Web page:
Critics immediately saw Nicole Holofcener’s debut feature Walking and Talking as the emergence of an important new voice in cinema. Over the course of four more films and numerous high profile television gigs (Sex and the City, Six Feet Under), she’s emerged especially as a gifted chronicler of women’s stories. Last year’s Enough Said was one of the best quiet little movies of the year. It featured two beautiful, soulful lead performances, by Julia Louis-Dreyfus and James Gandolfini. When Gandolfini suddenly passed away later in the year, it made the film seem even more important. Holofcener recently joined us by phone to discuss the film’s DVD release this week.
Paste: So my wife and I watched Enough Said two nights ago and we were both laughing and crying and everything else—I was really, really impressed with it.
Nicole Holofcener: I wish I could’ve seen!
Paste: Well, we both have really enjoyed all of your films, so we knew that it was going to be good. And I’m telling you, you know, from the time that Gandolfini first came on the screen we were pretty emotional. The film has got so much more of a weight—no pun intended—with, you know, with what happened to him, I don’t mean to be indelicate—and someone told me that they had been told that this role was more aligned with his personality than anything else he’d ever done. Did you find that to be the case?
Holofcener: Well yeah, I mean certainly when I met him I didn’t think he was going to be like Tony Soprano.
Paste: Ha! Right, obviously.
Holofcener: So yeah, that’s why I cast him, I mean, knowing that, you know, he’s a good actor and it’s not like he’s just playing himself when he was doing The Sopranos. But yeah, he was a smart, gentle, self-effacing, normal man. Wonderful to work with.
Paste: Yeah, and that little wry smile, I was told, was a very characteristic thing of his.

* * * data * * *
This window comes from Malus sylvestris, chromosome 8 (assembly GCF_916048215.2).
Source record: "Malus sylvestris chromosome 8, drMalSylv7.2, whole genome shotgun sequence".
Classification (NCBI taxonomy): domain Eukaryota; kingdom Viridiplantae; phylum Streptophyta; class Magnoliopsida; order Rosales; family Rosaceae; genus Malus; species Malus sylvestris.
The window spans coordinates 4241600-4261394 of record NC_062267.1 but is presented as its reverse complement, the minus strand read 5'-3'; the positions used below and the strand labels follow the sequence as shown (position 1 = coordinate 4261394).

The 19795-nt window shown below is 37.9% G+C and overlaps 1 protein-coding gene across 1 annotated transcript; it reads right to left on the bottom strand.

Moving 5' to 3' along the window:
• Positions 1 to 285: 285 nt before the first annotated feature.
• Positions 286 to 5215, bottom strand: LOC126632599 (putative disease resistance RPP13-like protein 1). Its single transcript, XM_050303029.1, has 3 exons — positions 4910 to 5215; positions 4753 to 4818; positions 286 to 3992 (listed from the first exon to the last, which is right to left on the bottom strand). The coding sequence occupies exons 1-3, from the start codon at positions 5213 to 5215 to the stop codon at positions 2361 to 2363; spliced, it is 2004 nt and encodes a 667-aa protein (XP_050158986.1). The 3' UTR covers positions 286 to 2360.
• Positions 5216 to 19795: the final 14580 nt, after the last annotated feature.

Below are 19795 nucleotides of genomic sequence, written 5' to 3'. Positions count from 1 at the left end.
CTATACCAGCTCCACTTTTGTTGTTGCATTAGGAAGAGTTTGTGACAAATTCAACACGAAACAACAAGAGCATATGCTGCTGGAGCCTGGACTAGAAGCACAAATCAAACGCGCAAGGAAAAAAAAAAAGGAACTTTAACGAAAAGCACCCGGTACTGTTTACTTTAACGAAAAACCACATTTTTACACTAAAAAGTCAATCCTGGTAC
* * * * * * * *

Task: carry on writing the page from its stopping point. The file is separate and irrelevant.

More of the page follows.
Holofcener: Very! Yeah, he had a very dry sense of humor.
Paste: So you did not write it with him in mind, is that right?
Holofcener: No, I didn’t. I mean, I knew one day that I’d like to work with him, but I didn’t write it with him in mind.
Paste: And then when you met with him for the first time, was it apparent early on that he was who you wanted to be in that role?
Holofcener: Yes, absolutely. Once I thought of him and I thought of Julia and the studio said okay, I couldn’t picture anybody else in the part, you know? And I was hoping he’d want to do it—I didn’t even have to change the writing for him. It was really important to find somebody who was slightly overweight, had the gut, but was sexy. And that’s a hard thing to find is a sexy, overweight man, I think, but everyone that I mentioned, “What about Jim?” every woman is like, “Oh, of course. Yeah.”
Paste: Yeah, he’s a role model for those of us who have a couple of more pounds around our waist, that’s for sure.
Holofcener: I know, I’ve been told that I’ve opened some doors for the chubby guy, and I’m happy to have done it.
Paste: I love it, I love it. Well you know, speaking of Julia—something he and Julia have in common, and you talked about this on your episode of Jesse Thorn’s podcast, which I loved—y’all did such a great job on that podcast—y’all talked about how she did such a great job in playing such a different character. I mean, she’s a great actress, so of course she’s going to do that, but she’s so strongly in the public’s eye as Elaine and now as her character in Veep, and yet to create such a distinctive real person there on screen—tell me about working with her to create that. What was that alchemy like between the two of you in creating it?